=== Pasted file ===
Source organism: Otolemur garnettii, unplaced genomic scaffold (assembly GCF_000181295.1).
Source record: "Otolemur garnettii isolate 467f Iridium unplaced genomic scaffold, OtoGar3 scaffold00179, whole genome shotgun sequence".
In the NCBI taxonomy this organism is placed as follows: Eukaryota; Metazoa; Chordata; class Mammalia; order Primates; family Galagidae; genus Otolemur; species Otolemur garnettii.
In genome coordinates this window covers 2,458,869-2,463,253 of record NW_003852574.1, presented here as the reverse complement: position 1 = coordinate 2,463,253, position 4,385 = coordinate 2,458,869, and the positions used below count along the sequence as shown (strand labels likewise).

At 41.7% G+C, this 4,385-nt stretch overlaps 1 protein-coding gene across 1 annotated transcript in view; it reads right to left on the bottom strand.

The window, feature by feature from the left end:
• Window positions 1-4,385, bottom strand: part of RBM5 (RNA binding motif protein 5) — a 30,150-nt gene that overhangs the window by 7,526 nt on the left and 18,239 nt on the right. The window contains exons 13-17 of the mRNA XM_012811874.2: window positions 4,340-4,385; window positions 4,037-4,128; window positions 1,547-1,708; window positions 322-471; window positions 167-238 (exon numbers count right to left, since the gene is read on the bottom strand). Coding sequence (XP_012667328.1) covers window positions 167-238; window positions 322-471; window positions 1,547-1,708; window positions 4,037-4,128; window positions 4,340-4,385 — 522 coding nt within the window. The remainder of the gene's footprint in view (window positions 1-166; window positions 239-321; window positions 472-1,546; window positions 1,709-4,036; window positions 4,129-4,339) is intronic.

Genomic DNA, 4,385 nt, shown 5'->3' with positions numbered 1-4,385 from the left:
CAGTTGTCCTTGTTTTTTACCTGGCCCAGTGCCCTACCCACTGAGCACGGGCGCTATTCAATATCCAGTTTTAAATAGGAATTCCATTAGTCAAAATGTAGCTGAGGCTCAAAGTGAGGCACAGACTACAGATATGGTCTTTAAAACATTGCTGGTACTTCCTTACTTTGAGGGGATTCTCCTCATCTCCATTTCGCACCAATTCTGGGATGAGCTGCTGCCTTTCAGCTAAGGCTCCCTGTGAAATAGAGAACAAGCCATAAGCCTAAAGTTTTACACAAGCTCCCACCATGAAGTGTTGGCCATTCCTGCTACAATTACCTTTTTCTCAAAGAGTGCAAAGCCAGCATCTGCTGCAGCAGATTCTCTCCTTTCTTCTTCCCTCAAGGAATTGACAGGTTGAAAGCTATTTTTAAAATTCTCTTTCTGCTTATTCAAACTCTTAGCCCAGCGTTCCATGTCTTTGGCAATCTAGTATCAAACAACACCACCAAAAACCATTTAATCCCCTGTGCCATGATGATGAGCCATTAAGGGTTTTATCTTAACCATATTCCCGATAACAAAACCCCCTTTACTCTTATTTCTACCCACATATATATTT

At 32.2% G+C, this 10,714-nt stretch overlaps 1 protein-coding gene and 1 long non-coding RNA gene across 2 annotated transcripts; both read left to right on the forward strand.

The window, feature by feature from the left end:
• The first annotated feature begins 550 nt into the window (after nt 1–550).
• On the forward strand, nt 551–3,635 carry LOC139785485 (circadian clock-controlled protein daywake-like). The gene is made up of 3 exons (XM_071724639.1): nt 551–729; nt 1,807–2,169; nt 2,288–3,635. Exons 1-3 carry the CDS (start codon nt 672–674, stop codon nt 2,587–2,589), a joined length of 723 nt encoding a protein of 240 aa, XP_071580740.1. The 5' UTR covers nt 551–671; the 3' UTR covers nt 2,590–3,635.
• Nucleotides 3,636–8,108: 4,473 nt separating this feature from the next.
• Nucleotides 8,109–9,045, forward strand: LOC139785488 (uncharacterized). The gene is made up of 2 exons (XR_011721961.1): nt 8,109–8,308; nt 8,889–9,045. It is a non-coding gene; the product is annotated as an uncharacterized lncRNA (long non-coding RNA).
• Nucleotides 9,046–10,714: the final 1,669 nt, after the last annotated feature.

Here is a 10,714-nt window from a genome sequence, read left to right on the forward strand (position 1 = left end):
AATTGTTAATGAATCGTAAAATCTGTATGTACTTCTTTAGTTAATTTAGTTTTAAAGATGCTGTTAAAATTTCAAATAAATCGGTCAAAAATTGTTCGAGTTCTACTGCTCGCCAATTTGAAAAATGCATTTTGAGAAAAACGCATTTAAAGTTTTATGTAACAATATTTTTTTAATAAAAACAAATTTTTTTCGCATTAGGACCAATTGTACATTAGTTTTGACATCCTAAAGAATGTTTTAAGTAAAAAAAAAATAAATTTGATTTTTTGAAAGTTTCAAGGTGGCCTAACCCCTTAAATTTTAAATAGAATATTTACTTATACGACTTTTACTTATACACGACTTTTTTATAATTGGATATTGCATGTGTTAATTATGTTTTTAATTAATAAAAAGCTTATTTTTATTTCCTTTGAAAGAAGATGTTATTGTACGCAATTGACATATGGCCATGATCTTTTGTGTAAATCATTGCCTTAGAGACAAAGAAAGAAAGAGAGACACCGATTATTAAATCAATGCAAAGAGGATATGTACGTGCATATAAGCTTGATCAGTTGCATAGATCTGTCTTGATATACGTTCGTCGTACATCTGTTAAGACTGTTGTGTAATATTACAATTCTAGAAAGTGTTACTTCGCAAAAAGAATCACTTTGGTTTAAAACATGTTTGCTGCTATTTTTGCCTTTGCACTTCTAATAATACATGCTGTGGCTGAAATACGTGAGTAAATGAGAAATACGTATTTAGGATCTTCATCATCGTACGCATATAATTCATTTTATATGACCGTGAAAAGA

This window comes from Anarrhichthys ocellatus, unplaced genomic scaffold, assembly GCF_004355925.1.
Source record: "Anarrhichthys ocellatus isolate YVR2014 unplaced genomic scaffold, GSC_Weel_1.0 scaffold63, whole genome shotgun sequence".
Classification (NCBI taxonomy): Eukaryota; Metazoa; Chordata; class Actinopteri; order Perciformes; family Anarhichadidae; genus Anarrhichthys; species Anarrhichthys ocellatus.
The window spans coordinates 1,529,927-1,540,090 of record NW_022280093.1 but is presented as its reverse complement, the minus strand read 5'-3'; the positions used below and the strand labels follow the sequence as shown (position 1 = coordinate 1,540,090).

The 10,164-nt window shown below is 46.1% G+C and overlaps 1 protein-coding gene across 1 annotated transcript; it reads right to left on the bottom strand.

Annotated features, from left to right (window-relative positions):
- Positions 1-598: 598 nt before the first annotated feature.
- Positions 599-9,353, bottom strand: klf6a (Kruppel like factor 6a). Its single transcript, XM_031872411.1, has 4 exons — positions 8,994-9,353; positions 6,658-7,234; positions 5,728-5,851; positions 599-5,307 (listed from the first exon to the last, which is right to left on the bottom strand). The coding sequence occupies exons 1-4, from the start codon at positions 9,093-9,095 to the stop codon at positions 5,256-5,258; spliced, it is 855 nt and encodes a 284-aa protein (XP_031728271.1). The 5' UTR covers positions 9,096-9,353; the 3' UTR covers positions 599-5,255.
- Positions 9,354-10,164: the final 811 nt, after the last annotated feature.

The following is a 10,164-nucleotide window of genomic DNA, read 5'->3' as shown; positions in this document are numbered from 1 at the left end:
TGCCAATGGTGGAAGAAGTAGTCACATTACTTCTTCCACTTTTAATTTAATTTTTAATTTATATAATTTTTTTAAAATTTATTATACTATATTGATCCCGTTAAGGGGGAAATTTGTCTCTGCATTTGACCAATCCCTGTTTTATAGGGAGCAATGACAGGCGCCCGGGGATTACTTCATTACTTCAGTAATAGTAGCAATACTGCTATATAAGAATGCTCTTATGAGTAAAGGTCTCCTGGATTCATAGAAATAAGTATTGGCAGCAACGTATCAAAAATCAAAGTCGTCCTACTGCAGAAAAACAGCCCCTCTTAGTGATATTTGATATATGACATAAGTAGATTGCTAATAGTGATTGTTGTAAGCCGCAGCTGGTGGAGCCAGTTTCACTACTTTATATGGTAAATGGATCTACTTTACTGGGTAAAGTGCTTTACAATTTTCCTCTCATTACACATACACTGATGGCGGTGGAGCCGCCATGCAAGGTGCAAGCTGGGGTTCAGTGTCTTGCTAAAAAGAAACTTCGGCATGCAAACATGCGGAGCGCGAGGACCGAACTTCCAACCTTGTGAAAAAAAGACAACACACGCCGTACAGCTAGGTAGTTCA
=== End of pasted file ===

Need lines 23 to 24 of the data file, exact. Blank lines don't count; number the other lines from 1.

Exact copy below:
The 10,164-nt window shown below is 46.1% G+C and overlaps 1 protein-coding gene across 1 annotated transcript; it reads right to left on the bottom strand.

Annotated features, from left to right (window-relative positions):